DANGER: QUICKSAND

If you’re not careful, it will pull you down and no amount of flailing will save you.  That’s the clever hitch in emotional quicksand:  the more you engage with it, the tighter it becomes.

The problem is, of course, we don’t even know that we’ve encountered danger until we’re neck deep.  What often appears to be random is actually a neatly constructed ruse designed to trap, and in our desire to please (or to rescue) we inadvertently step into it.

The captors are fully aware of your nature.  They know which button to push to elicit the response they require.  You might think those plaintive cries for help are genuine, but these are not the requests of hapless souls.  They are manipulative strategies.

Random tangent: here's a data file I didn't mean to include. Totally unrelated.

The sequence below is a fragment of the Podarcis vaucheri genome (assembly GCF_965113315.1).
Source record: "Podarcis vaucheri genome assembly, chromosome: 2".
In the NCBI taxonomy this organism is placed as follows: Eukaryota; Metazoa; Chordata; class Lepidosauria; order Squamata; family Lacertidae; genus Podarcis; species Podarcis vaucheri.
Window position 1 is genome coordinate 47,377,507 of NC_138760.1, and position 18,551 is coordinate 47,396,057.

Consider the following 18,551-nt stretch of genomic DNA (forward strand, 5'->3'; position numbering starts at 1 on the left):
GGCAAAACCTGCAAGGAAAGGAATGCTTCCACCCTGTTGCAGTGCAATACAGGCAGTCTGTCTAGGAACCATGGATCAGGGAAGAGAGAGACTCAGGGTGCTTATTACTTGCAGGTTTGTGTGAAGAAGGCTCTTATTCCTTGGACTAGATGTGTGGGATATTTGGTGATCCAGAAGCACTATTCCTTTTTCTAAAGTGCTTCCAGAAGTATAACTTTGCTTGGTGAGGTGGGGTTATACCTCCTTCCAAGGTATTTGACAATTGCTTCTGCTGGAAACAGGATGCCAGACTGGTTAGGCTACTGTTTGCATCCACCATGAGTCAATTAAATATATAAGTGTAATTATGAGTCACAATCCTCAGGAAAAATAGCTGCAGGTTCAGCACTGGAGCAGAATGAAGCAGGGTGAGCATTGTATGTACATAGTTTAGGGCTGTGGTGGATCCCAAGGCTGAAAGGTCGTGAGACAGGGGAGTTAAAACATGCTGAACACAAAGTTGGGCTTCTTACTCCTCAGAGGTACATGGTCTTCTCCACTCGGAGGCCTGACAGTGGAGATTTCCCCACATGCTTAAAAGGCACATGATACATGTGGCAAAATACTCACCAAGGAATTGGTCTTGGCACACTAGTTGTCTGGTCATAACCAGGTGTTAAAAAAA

Not so, you might tell yourself.  How could those eyes brimming with tears be anything but sincere?  Very easily actually, especially if you are stepping outside the box and trying new behaviors.  Those tears aren’t triggered by grief, but by anger and loss of control.

What is truly shocking is not that loved ones are capable of low behavior, but that we have been hamstrung by our own arrogance.   Have we become so deluded that we think others incapable of managing without us?  If so, we’re no better than the victims we aid.  It’s just as vain to think you’re indispensable as it is to believe you’re ineffectual.

Acknowledging your role is not always a sure way to avoid entrapment, but it will clear your conscience.  However, if you expect validation from the other participants, don’t hold your breath.  Some folks love the murky depths and shrink from the light.

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